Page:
Details of the required format for the YAML CONFIG files can be found it
further documentation.

These options are used for cplate_deconvolve_mcmc and all of the cplate_summarise* scripts. By default, each script will run on chromosome 1 of a single file. cplate_deconvolve_mcmc is unique in that it must be called via mpirun or its specialized equivalent on a given cluster. So, to run MCMC-based deconvolution on our example, we could run the following from the command line:

[user@system work]$ mpirun -np 4 cplate_deconvolve_mcmc --all --both \
    config/example.yml

This would run the distributed MCMC-based deconvolution all chromosomes in our example (there's only 1) for both the observed and null datasets. The -np 4 option to mpirun tells MPI to use 4 processors.

For actual datasets, we often want far more than 4 processors. An example of doing so through a LSF cluster can be found in the scripts folder as mcmc_example.bsub:

#BSUB -J mcmcExample
#BSUB -q airoldi
#BSUB -n 120
#BSUB -a openmpi
#BSUB -oo logs/mcmc_example.log
#BSUB -eo logs/mcmc_example.err

# Run MCMC on observed data
mpirun.lsf -np $LSB_DJOB_NUMPROC cplate_deconvolve_mcmc \
    --all config/example.yml \
    1>logs/mcmc_example_obs.log \
    2>logs/mcmc_example_obs.err

# Run MCMC on simulated null data
mpirun.lsf -np $LSB_DJOB_NUMPROC cplate_deconvolve_mcmc \
    --all --null config/example.yml \
    1>logs/mcmc_example_null.log \
    2>logs/mcmc_example_null.err

This script requests 120 cores (not necessarily contiguous) from the airoldi queue, then uses all of these to run the distributed Bayesian deconvolution (HMC) algorithm. The stdout and stderr output from each MCMC run and the overall job are piped to appropriate files in the logs/ directory.

In some cases, it can be useful to call cplate_deconvolve_mcmc separately for each chromosome via a bash loop. This looks odd, but it may be needed due to inefficient or incomplete garbage collection in Python between chromosomes when multiple chromosomes are used in a single call to cplate_deconvolve_mcmc. An example for 16 chromosomes would be:

NCHROM=16

for (( CHROM=1; CHROM <= $NCHROM; CHROM++))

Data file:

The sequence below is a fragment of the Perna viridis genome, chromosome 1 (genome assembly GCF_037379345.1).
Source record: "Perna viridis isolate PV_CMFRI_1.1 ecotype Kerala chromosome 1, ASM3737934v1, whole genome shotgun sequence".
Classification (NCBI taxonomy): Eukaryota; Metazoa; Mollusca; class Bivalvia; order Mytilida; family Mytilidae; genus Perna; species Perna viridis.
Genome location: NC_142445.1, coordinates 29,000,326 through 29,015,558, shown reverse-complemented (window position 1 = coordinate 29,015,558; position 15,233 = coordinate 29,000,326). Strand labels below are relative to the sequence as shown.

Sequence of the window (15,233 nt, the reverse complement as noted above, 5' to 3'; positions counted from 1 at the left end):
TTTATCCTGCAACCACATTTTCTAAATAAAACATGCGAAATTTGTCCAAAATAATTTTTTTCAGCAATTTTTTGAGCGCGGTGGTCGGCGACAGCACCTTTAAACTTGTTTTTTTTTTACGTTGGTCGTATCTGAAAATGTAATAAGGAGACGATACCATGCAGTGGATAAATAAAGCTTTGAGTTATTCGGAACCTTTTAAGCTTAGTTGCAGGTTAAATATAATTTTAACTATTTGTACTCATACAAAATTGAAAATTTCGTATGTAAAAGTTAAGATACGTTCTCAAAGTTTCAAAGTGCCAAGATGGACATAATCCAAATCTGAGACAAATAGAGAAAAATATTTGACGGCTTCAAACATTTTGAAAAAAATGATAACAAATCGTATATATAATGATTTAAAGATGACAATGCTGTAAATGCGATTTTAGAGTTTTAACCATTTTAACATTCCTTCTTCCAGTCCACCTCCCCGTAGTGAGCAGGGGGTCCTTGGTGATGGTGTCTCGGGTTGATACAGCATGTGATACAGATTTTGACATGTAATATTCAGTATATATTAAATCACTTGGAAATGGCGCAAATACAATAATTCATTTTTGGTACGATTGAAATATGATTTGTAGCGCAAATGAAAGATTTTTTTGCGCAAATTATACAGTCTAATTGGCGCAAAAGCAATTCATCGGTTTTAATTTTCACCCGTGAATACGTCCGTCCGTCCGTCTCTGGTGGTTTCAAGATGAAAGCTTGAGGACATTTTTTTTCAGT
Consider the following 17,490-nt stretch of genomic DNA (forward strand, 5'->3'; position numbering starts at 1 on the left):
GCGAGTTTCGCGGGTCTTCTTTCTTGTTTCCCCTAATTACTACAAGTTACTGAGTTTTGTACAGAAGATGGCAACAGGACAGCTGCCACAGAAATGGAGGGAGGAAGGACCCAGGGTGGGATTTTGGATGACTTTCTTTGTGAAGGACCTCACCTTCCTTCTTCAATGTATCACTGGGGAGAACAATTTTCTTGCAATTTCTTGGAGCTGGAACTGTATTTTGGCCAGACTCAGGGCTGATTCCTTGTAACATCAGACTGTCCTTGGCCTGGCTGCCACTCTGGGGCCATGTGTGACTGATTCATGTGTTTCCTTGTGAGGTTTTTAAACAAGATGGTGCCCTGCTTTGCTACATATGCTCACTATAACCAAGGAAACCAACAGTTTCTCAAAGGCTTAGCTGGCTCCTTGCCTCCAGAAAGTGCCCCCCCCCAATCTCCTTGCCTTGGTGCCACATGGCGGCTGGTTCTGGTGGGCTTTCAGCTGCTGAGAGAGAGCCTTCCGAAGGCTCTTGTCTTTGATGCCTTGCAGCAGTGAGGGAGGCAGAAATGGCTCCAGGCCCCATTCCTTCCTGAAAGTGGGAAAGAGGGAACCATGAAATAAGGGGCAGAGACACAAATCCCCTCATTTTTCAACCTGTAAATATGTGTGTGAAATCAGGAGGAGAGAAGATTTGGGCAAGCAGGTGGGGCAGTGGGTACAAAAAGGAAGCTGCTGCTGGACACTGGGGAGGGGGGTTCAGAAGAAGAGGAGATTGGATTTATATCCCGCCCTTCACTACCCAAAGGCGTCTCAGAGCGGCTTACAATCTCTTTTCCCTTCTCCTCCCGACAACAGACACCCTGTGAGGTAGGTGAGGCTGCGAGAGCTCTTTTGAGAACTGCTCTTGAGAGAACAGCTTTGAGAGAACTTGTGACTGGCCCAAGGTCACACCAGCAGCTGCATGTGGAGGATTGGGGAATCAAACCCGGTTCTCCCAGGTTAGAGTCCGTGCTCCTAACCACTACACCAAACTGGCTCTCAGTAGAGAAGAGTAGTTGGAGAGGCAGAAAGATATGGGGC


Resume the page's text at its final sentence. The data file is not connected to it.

do
    # Run MCMC on observed data
    mpirun.lsf -np $LSB_DJOB_NUMPROC cplate_deconvolve_mcmc \
        --chrom=$CHROM config/example.yml \
        1>logs/mcmc_example_obs_chrom`printf '%02d' $CHROM`.log \
        2>logs/mcmc_example_obs_chrom`printf '%02d' $CHROM`.err

    # Run MCMC on simulated null data
    mpirun.lsf -np $LSB_DJOB_NUMPROC cplate_deconvolve_mcmc \
        --chrom=$CHROM --null config/example.yml \
        1>logs/mcmc_example_null_chrom`printf '%02d' $CHROM`.log \
        2>logs/mcmc_example_null_chrom`printf '%02d' $CHROM`.err
done

Once these MCMC runs are complete, the posterior summaries are straightforward to run. However, they do require a substantial amount of memory. An example bsub script for running the summaries is provided as scripts/summaries_example.bsub and reproduced below:

#BSUB -J summariesExample
#BSUB -q airoldi
#BSUB -n 12
#BSUB -R "span[ptile=12]"
#BSUB -a openmpi
#BSUB -oo logs/summaries_example.log
#BSUB -eo logs/summaries_example.err

# Iterate over null and nonnull cases
for NULL in "" --null
do
    # Run base pair level summaries
    cplate_summarise_mcmc --all --mmap $NULL config/example.yml

    # Run hyperparameter summaries
    cplate_summarise_params_mcmc --all $NULL config/example.yml

    # Run cluster level summaries
    cplate_summarise_clusters_mcmc --all $NULL config/example.yml
done

The --mmap option for cplate_summarise_mcmc is very important. It tells the script to access the MCMC draws iteratively without loading everything into memory at once. It's not very fast, but it has a huge effect on memory usage.

Once all of these summaries are complete, we need to calibrate our detections to a given FDR. This requires some manual input, but it's quite straightforward. First, we run the analyze_fdr.R script to obtain the thresholds corresponding to various FDRs:

[user@system work] Rscript analyze_fdr.R \
    config/example.yml results/fdr_example.txt

For further details on analyze_fdr.R, it has a thorough -h/--help message. Once this has been run, we inspect the results/fdr_example.txt file and select the appropriate threshold for the pm level and FDR of interest. Then, we edit the config/example.yml file to reflect this selection.

Then, we can run the detection algorithm again to reflect this selection with:

[user@system work] cplate_detect_mcmc --all config/example.yml

This is not the most elegant part of the workflow, and it can certainly be refined. In particular, it would be better for the configuration files to specify an FDR with the resulting threshold detection threshold extracted and stored automatically.

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Digestion template-based deconvolution for chromatin structure inference.